One font is ideal, and avoid more than two.
Strongly consider a custom font for your design. The more original the font, the more it will distinguish the brand. Examples of successful logos that have a custom font are Yahoo!, Twitter, and Coca Cola.

7. The Goal IS Recognition

The whole point of creating a logo is to build brand recognition. So, how do you go about doing this?
Well, it varies from case to case, but the goal with the logo is for the average person to instantly call the brand to mind.
A few examples of this are the logos for Coca-Cola, Pepsi, McDonald’s, and Nike.
Just a glimpse of any of these logos is all you need to recognize the brands.
The key to making a popular and recognizable logo is to combine all of the elements discussed in this article: size, style, color, typography, and originality.
Overlooking any of these during the design process will impair the quality of your final design. Examine your own logo design and see whether it meets all of these criteria.
A quick test to determine if your logo is recognizable enough is to invert it using any graphic design software and see if you can still recognize the brand. Additionally, you should mirror the logo and see if it’s easily recognizable in this state.
Keep in mind that logos aren’t always seen head-on in real world situations, for example, on the side of a bus or a billboard that you drive by.
Therefore, you should make sure to view your logo design from all angles and ensure that it’s recognizable from any direction before submitting it to your client.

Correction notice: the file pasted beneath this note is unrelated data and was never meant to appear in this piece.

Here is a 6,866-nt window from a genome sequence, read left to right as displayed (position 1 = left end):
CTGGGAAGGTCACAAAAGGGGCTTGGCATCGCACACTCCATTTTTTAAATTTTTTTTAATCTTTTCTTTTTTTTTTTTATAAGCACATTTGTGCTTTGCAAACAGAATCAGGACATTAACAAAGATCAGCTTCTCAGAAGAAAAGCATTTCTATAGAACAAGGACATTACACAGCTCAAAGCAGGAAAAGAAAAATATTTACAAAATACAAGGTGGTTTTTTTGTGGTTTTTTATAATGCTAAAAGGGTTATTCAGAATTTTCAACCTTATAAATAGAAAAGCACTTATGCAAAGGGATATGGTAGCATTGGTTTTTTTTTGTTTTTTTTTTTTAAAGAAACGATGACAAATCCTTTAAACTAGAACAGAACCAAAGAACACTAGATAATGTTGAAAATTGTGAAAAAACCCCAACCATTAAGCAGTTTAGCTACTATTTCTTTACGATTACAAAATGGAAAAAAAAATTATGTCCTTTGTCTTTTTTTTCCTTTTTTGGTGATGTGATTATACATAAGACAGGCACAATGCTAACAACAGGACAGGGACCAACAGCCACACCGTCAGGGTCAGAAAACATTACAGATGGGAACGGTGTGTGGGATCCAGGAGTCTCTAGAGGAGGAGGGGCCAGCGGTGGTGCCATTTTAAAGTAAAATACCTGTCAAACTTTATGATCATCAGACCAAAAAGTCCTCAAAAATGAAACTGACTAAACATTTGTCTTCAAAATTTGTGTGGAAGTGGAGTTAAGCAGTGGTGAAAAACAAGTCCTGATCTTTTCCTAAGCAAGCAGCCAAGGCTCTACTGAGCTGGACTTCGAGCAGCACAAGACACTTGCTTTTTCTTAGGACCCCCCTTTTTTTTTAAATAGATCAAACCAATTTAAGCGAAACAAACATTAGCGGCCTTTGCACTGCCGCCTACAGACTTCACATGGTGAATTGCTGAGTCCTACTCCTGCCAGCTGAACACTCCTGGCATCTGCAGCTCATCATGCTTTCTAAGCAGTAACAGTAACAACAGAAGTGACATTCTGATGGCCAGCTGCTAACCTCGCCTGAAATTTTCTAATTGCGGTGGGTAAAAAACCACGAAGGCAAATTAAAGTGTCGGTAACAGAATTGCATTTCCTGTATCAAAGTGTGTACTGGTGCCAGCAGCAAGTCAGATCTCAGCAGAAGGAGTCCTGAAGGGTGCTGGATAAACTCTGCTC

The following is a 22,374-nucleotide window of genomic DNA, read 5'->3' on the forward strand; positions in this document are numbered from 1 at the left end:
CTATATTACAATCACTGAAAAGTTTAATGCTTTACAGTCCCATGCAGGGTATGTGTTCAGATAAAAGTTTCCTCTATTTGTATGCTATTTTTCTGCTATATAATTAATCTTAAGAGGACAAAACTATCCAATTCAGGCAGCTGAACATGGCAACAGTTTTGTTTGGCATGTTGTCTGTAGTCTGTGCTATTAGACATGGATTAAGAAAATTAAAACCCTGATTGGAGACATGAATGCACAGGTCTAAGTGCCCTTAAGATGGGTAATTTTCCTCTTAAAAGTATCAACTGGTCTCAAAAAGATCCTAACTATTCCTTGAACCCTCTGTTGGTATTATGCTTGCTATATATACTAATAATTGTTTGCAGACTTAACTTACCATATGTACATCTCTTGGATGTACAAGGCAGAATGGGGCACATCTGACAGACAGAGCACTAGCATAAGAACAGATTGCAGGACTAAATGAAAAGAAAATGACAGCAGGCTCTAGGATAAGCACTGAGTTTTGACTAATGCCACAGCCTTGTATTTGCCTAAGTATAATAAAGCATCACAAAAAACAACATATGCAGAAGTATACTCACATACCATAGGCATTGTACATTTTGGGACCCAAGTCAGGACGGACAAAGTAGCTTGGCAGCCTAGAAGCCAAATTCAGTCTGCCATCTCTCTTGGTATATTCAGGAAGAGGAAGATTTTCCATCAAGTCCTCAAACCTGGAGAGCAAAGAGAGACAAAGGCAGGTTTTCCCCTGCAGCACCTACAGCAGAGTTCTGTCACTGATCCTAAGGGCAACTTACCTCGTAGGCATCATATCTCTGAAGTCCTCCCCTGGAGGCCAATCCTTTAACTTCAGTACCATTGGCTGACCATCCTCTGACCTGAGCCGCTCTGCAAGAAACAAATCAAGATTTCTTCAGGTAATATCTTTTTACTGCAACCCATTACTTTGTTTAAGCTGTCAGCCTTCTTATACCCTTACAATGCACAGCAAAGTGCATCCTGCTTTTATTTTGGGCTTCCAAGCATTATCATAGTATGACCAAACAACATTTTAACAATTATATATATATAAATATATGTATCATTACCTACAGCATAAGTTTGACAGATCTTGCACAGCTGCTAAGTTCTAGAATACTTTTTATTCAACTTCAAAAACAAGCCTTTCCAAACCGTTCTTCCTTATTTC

8. Dare to be Different
To stand out from the competition, you must distinguish yourself as a designer with a distinct style. Rather than copy another design or style, be innovative and stand out from the crowd.
So, how can you be different? Try breaking the rules of design and taking risks.
Try a variety of styles to find the one that works best for your client. Try different color combinations until you find one that makes your design truly original.
Have fun with the design program you use, and keep tweaking the design until you feel you’ve got it right.

9. K.I.S.S. (Keep it Simple, Stupid)

The simpler the logo, the more recognizable it will be.
For example, the Nike swoosh is an extremely simple logo and is also one of the most recognizable in the world.
Follow the K.I.S.S. rule right from the start of the design process, when you are brainstorming ideas and doodling sketches.
Often, you’ll find that you start with a relatively complicated design and end up with a simpler version of it in the end.
Work the design down to its essentials and leave out all unnecessary elements.

10. Go Easy on Effects
Adobe Illustrator, Freehand, Photoshop, and other graphic design programs are extremely powerful tools and have many filters and effects that you can apply to your logo, but don’t get carried away!
There’s a time and place for these powerful tools, but it is not necessarily to design a logo.
Of course, playing around and seeing whether they enhance a logo is fine, but just remember that simplicity is key.

11. Develop a Design “Assembly Line”
To produce consistently high-quality logos, you need to develop your own design process, or “assembly line.” This should include the following steps:
Brainstorm and generate ideas
Preliminary sketches
Develop vector designs
Send to client
Add or remove anything the client wants
Finalize the design and resubmit to client
Although you may want to tweak the order slightly, you should follow these basic steps with each logo design.
This will help you streamline your work, stay organized, maintain focus, and deliver better quality and more consistent results with each job.

12. Use Other Designs for Inspiration Only!
The last rule for designing an effective logo is quite simple: don’t copy other designers’ work! While there’s nothing wrong with being inspired by other designers, copying another person’s ideas or work is morally and legally wrong.